You’ve done a few Skype therapy sessions and it’s going well. But are you really getting the most out of your sessions?

Back to basics

There are basics of a good online therapy session you probably already know:

  • be on time
  • check all technology is working in advance and is charged
  • ensure you have privacy
  • turn off alerts and close other windows
  • wear comfortable clothes
  • have tissues and water nearby.

But what else you can do to maximise your therapy sessions?

1. Build in 'prep time'.

Being on time for your therapy session is one thing. But being ready for it is even better.

This doesn’t mean knowing exactly what you will say, or feeling calm. It’s natural to be anxious before a session and not know what to talk about.

But it does mean not wasting the first ten minutes of your session getting settled into your chair, or digesting the sandwich you just devoured.

Being at your computer 15 minutes early means you can make some notes if there are things you want to mention. It also means you can settle into your surroundings, practise some stretching, deep breathing, or mindfulness, and be fully present when you press ‘connect’.

2. Upgrade your privacy.

Having a room to yourself for your session is great. But if there are still other people in the house, it can mean you ‘hold back’ on certain issues if you fear being overheard.

Consider talking with your partner to see if your therapy sessions might coincide with them going out for exercise or for shopping. Or see if they will agree to wearing a pair of noise cancelling headphones.

If it’s your children playing in the other room, it might be the one time a week to relax your TV rules and sit them in front of a movie.

3. Frame and light better.

It’s not about vanity, it’s about not being distracted. And if we are even slightly worried about how we look, it occupies a part of our mind.

So it’s worth investing in learning how to frame and light yourself. This means things like:

  • clearing clutter from the background
  • filling the frame, not leaving a huge space above your head
  • not sitting in front of a window, but facing a natural light source
  • or investing in a small and cheap light such as an LED 'ring light'
  • raising your laptop on books or sitting on a pillow to get a better angle/light.

4. Speak up if your therapist needs to reframe.

'Reframe' in therapy speak involves taking a situation and seeing it from a different, more helpful perspective.

But in this case, reframe can also be literal. If your therapist has moved and fallen out of frame, or if they haven’t remembered to turn on a lamp and their face is in shadow? Don’t feel you can’t say something. You are, after all, paying for the experience. Also speak up if their volume needs adjusting.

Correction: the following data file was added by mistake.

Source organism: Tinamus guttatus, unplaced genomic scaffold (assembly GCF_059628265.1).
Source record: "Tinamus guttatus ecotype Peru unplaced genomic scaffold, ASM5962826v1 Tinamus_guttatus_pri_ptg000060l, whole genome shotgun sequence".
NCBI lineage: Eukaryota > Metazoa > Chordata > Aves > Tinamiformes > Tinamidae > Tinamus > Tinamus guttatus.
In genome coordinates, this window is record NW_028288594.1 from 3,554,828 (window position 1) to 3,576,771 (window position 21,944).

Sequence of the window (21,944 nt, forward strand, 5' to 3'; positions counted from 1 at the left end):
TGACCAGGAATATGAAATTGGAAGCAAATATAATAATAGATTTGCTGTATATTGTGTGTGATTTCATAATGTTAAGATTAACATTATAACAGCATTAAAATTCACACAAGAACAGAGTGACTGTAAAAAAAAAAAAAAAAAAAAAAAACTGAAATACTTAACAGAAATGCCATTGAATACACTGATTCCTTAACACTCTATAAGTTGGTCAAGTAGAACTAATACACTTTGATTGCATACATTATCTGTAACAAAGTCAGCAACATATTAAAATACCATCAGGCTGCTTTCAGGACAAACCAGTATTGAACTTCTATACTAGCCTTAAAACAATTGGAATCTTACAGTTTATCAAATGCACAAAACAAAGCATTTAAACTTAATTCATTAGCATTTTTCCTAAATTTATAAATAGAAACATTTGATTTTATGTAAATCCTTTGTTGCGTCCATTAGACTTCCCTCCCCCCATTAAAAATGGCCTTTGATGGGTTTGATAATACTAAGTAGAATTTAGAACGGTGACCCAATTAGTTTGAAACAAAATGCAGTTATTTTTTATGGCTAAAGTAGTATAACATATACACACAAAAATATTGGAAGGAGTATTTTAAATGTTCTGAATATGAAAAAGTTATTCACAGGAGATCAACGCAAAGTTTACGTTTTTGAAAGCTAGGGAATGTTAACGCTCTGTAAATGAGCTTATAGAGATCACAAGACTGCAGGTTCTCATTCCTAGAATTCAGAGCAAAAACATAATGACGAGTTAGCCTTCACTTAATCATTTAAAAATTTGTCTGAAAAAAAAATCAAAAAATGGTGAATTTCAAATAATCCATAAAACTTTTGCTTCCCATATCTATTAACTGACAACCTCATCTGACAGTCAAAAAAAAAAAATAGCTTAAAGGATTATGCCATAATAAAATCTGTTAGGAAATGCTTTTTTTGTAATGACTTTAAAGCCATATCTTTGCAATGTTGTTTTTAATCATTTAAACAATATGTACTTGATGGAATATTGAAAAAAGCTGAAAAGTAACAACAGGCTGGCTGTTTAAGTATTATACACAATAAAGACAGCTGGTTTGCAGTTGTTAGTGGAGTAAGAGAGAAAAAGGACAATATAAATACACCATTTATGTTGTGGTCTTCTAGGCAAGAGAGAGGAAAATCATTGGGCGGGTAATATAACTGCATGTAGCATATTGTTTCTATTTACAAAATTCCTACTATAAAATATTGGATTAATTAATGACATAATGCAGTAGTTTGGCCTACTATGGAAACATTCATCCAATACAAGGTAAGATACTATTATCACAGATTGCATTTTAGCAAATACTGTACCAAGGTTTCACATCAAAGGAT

5. Have a back up internet source.

If you don’t know how to ‘tether’ your mainframe computer or laptop to your phone’s internet, now is the time to learn. This means that if by bad luck your wifi goes down, you can quickly get back to your therapist and finish your session.

6. Don't make it handheld.

Anchor your phone if you must use it. This is a therapy session, not a chat with a friend. Not only will holding your phone in your hand mean your brain is partially distracted by keeping yourself in frame, it’s not fair for a therapist to have to deal with the movement a handheld phone entails.

And where possible, use a larger screen. It’s more intimate, and is particularly helpful if you have trust issues and jump to conclusions that people are judging you. The more clearly you can see your therapist’s face, the more you will see that they are listening, and accepting of you.

7. Put a note on the door.

Deliveries have a way of coming at the most inopportune moment. Get into the habit of putting a note on the door that you are, for example, ‘on a webinar’, asking people to not ring the bell and please leave deliveries in front of the door. Of course this also means developing the habit of removing the note when your session ends!

8. If there is an unexpected issue, be honest.

Doorbell ringing non stop, dog barking, children fighting? Spilled water all over your lap? Or simply need the loo to the extent you can't focus? Be honest with your therapist. It’s better to address the issue then waste most of your session being distracted.

9. Hold onto something.

Speaking of distraction. Are you naturally a ‘mover’? Do you bounce your leg, shift back and forth in you chair, chew your lip, play with your hair?

While these things might not be a big deal for an in-person therapy session, they can be far more obvious over a screen, where you are moving about the limited space of the camera frame.

Consider getting something to fidget with off-screen. A small rock that feels good to hold, a stress ball, something that is quiet (so not most 'fidget spinners') and keeps you ‘fidget brain’ occupied so the rest of you is still.

Not yet in therapy and time to get started? Find your perfect online therapist now and get talking.

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